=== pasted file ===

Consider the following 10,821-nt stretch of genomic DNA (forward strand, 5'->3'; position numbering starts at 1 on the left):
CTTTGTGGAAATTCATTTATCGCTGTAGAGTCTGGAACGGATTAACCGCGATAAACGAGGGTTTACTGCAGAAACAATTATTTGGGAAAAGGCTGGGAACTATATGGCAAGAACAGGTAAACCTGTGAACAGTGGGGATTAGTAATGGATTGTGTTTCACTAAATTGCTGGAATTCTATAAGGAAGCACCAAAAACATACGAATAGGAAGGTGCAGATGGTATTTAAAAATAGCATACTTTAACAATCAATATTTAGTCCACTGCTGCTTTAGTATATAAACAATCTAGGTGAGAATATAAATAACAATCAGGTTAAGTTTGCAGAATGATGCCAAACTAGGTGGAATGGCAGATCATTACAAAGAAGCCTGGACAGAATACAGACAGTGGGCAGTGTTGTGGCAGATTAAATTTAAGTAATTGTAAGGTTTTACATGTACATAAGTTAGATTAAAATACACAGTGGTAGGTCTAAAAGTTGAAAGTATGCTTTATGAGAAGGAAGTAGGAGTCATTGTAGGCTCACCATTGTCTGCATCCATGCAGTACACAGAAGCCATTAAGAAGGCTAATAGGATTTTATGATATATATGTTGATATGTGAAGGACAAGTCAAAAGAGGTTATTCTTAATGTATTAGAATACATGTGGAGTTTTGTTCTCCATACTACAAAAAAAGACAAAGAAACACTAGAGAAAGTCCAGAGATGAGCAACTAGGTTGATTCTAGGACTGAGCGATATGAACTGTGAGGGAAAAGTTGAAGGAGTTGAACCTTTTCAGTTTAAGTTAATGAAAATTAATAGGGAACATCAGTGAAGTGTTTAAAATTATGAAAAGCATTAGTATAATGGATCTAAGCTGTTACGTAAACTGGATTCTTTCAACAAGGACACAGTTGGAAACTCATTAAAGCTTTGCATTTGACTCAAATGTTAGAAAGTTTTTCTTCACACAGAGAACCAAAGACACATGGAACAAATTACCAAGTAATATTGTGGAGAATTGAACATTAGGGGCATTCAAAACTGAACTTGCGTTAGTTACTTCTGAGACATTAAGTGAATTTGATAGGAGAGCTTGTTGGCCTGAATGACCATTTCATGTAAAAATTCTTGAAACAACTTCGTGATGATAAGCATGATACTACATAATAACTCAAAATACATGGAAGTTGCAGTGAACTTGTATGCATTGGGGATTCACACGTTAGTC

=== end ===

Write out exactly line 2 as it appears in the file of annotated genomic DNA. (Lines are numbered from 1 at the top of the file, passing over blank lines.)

CTTTGTGGAAATTCATTTATCGCTGTAGAGTCTGGAACGGATTAACCGCGATAAACGAGGGTTTACTGCAGAAACAATTATTTGGGAAAAGGCTGGGAACTATATGGCAAGAACAGGTAAACCTGTGAACAGTGGGGATTAGTAATGGATTGTGTTTCACTAAATTGCTGGAATTCTATAAGGAAGCACCAAAAACATACGAATAGGAAGGTGCAGATGGTATTTAAAAATAGCATACTTTAACAATCAATATTTAGTCCACTGCTGCTTTAGTATATAAACAATCTAGGTGAGAATATAAATAACAATCAGGTTAAGTTTGCAGAATGATGCCAAACTAGGTGGAATGGCAGATCATTACAAAGAAGCCTGGACAGAATACAGACAGTGGGCAGTGTTGTGGCAGATTAAATTTAAGTAATTGTAAGGTTTTACATGTACATAAGTTAGATTAAAATACACAGTGGTAGGTCTAAAAGTTGAAAGTATGCTTTATGAGAAGGAAGTAGGAGTCATTGTAGGCTCACCATTGTCTGCATCCATGCAGTACACAGAAGCCATTAAGAAGGCTAATAGGATTTTATGATATATATGTTGATATGTGAAGGACAAGTCAAAAGAGGTTATTCTTAATGTATTAGAATACATGTGGAGTTTTGTTCTCCATACTACAAAAAAAGACAAAGAAACACTAGAGAAAGTCCAGAGATGAGCAACTAGGTTGATTCTAGGACTGAGCGATATGAACTGTGAGGGAAAAGTTGAAGGAGTTGAACCTTTTCAGTTTAAGTTAATGAAAATTAATAGGGAACATCAGTGAAGTGTTTAAAATTATGAAAAGCATTAGTATAATGGATCTAAGCTGTTACGTAAACTGGATTCTTTCAACAAGGACACAGTTGGAAACTCATTAAAGCTTTGCATTTGACTCAAATGTTAGAAAGTTTTTCTTCACACAGAGAACCAAAGACACATGGAACAAATTACCAAGTAATATTGTGGAGAATTGAACATTAGGGGCATTCAAAACTGAACTTGCGTTAGTTACTTCTGAGACATTAAGTGAATTTGATAGGAGAGCTTGTTGGCCTGAATGACCATTTCATGTAAAAATTCTTGAAACAACTTCGTGATGATAAGCATGATACTACATAATAACTCAAAATACATGGAAGTTGCAGTGAACTTGTATGCATTGGGGATTCACACGTTAGTC